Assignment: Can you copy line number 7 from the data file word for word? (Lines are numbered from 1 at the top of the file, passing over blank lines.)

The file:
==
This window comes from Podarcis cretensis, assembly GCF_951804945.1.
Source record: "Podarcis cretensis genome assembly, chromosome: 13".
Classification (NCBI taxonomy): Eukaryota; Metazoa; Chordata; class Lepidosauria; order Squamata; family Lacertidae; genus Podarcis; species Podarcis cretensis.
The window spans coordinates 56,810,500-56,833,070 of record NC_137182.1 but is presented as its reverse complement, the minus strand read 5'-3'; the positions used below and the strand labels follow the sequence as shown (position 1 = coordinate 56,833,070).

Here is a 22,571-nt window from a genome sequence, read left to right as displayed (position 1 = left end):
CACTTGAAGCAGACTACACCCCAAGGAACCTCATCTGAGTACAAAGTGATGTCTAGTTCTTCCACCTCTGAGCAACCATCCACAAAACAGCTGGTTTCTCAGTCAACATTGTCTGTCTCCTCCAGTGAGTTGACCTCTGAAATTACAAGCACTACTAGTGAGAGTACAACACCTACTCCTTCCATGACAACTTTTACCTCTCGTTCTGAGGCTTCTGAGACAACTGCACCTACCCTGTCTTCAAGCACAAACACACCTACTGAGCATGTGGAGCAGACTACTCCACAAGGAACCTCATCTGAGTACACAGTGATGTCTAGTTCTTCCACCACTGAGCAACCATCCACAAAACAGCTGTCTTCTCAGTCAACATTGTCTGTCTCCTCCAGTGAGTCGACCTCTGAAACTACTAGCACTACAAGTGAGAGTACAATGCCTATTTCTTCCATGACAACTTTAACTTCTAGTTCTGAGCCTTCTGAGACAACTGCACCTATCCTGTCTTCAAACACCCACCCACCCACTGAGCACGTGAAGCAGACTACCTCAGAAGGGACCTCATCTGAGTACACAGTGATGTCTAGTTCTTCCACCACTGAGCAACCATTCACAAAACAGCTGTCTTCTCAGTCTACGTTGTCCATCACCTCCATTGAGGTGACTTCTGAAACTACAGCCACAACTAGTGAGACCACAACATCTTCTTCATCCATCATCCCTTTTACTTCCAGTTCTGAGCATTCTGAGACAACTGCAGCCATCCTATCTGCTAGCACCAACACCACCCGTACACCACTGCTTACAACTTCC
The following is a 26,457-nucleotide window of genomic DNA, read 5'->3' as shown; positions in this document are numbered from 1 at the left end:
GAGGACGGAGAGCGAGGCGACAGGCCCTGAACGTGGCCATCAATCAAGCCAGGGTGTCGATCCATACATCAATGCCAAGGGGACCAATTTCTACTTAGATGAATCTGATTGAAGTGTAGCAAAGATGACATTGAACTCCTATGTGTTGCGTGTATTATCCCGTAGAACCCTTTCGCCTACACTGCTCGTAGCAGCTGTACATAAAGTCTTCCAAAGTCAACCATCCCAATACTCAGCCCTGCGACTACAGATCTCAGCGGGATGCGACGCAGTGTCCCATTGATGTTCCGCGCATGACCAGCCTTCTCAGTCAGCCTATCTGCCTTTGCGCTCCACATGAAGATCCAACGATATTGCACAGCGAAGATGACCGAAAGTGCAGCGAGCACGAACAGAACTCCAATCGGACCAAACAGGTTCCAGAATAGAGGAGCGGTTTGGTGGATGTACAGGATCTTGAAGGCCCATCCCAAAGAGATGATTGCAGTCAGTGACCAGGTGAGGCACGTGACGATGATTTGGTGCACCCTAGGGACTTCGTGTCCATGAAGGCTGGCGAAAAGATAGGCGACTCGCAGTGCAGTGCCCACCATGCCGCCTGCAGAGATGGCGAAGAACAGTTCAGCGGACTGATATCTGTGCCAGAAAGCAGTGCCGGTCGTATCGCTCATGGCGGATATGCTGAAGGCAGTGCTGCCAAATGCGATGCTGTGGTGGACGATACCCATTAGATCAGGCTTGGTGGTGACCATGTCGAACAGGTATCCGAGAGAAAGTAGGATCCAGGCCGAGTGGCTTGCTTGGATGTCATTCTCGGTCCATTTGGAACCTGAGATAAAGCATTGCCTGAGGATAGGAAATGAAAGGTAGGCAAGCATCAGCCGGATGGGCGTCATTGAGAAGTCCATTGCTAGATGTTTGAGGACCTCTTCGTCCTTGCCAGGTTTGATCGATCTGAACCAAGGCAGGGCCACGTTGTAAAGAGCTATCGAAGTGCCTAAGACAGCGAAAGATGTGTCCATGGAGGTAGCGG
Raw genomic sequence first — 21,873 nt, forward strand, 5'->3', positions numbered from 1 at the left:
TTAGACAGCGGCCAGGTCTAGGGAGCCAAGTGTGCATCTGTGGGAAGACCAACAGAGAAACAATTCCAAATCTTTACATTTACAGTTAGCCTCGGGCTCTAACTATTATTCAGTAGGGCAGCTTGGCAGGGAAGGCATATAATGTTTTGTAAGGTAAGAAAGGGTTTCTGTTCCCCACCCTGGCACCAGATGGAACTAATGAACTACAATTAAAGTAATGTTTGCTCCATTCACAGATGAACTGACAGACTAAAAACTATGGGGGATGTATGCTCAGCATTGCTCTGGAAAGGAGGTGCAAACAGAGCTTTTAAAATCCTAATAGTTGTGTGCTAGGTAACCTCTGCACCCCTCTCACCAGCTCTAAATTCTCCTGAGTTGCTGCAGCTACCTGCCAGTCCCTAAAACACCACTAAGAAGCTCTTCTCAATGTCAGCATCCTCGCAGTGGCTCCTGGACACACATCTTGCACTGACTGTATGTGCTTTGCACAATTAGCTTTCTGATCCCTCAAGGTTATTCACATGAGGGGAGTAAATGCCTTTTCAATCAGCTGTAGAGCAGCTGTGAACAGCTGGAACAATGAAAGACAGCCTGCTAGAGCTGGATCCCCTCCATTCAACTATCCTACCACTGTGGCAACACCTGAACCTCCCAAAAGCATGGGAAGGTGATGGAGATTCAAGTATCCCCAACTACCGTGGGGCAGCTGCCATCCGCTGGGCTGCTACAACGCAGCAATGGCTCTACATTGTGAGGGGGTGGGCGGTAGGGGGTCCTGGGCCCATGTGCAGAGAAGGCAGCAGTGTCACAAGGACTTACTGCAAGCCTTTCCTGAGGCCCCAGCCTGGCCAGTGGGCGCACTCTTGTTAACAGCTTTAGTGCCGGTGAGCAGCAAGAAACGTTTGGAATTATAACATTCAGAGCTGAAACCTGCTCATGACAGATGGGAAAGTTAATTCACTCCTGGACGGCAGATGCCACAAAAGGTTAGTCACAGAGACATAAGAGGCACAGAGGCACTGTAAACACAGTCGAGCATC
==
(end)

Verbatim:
The following is a 26,457-nucleotide window of genomic DNA, read 5'->3' as shown; positions in this document are numbered from 1 at the left end: